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Shapiro & Duncan
A 291,000-square-foot addition to an existing 129,000-square-foot northern Virginia data center included more than 240,000 square feet of raised floor space housing four independent computer room environments incorporating redundant backup for the building’s HVAC systems.
The biggest challenge confronting the project was a very aggressive schedule that allowed only five months (January 22, 2016 to June 22, 2016) from preconstruction to completion of functional systems.
In order to accommodate the project schedule, all personnel and other resources had to be structured for a 24/7 work schedule. Jobsite logistics was a hurdle due to the limited amount of area around the footprint of the building. All deliveries had to be pre-planned and coordinated through the general contractor, to avoid congestion, delays and safety issues while off-loading materials.
The project's mechanical contractor, Shapiro & Duncan, implemented a plan that assembled personnel in teams to tackle the project in a building block approach. This approach was essential in order to facilitate coordination, design, fabrication, delivery, and placement of approximately 18,000 feet of welded steel HVAC piping.
The inventory of HVAC systems and equipment included 20 553-ton roof-mounted air cooled chillers, 20 50-HP in-line pumps with variable frequency drives, sixty 154-ton computer room air handlers, 16 humidifiers, three packaged rooftop air handling units, 47 variable air volume boxes, two chilled water fan coil units, as well as leak detection systems, among others.
A Coordinated Build
Key to this coordination process was Shapiro & Duncan’s Building Information Management (BIM)/Virtual Design Coordination (VDC) system, which is used to troubleshoot mechanical and plumbing designs in conjunction with other trades. Job-specific project documentation (i.e., submittal data, shop drawings, etc.) was accelerated in order to provide needed product information to the BIM/VDC team. As segments of the BIM/VDC process were completed and the coordination drawings approved by all trades, the designs were forwarded to the procurement team and fabrication facility.
To jumpstart the fabrication effort, deliveries of bulk materials from local vendors were immediately expedited. Approximately one week following contract award, fabrication of piping systems commenced so that piping systems could be completed and loaded on flat-bed trailers in anticipation of delivery to the jobsite per the project schedule.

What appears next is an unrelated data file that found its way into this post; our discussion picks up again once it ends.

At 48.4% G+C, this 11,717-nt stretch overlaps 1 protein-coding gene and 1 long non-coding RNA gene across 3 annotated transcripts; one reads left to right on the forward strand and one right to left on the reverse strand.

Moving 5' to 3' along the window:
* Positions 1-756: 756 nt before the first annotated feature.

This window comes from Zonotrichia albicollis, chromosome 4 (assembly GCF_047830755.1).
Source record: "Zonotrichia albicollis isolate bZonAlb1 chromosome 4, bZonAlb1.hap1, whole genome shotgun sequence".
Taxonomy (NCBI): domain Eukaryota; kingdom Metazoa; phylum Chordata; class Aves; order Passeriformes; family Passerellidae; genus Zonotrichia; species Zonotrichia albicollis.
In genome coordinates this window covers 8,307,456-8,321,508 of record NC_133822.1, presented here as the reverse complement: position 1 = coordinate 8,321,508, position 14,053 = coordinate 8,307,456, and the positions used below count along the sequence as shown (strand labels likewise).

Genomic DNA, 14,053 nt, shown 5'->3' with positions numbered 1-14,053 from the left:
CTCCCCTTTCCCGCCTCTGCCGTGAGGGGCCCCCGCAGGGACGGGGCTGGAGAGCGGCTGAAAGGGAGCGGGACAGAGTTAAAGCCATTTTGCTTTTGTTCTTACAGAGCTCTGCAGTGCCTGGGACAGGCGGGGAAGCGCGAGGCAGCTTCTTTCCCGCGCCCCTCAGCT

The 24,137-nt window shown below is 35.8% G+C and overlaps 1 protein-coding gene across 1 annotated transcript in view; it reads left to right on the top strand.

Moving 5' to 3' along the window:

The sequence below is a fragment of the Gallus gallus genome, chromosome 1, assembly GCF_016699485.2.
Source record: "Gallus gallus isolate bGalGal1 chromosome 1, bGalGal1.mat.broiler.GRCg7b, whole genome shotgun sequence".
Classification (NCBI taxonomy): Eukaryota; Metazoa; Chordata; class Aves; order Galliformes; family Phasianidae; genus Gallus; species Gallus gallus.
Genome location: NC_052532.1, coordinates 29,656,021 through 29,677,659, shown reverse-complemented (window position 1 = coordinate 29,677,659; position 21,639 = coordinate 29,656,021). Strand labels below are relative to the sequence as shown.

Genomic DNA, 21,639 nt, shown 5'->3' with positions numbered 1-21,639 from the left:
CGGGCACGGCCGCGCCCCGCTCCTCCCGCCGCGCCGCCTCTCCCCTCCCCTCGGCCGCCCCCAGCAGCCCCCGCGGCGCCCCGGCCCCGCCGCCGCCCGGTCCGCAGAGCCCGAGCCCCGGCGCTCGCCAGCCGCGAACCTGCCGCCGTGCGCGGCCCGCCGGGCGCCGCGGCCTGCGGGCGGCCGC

Piping assemblies including both supply and return lines — complete with pipe supports, insulation inserts, valves, fittings, specialties, pumps and air separators, in sections up to 40 feet in length — were pre-manufactured, numbered and truck-loaded in a sequence corresponding with the general contractor’s schedule. There were over 60 tractor-trailer loads of piping delivered in this fashion. Piping and equipment deliveries were staged so that the material went into the building and quickly came together in Erector Set fashion, thus expediting the time needed to make final welded connections, test and insulate piping systems.
The coordination solution was not limited to piping assemblies. Layout and placement of chilled water piping as well as computer room air handling (CRAH) units not only required extensive coordination with the work of other trades, but also scoping out the logistics of sharing limited laydown space.
More intricate coordination was required for placement of piping on both the low and the high roofs of the building. Piping materials, pumps, and related equipment were staged on the unfinished roof, prior to placement of rooftop steel dunnage and the 20 air cooled chillers. Prefabricated piping/pump assemblies were strategically placed in position on the roof so that the steel dunnage could be erected above the piping, with the piping then lifted to connect to the underside of the steel. This approach eliminated the need to man-handle large pumps and piping under the steel after it was erected, thus saving time and eliminating the potential for damaging the roof substrate.
One more unique aspect of Shapiro & Duncan’s mechanical solution for this enterprise class data center is the building’s chilled water system. This system is equipped with automatic control valves designed to divert water flow from one area of the building to another, so that the cooling needs of any computer room can be supplied from any of the chillers and pumps installed.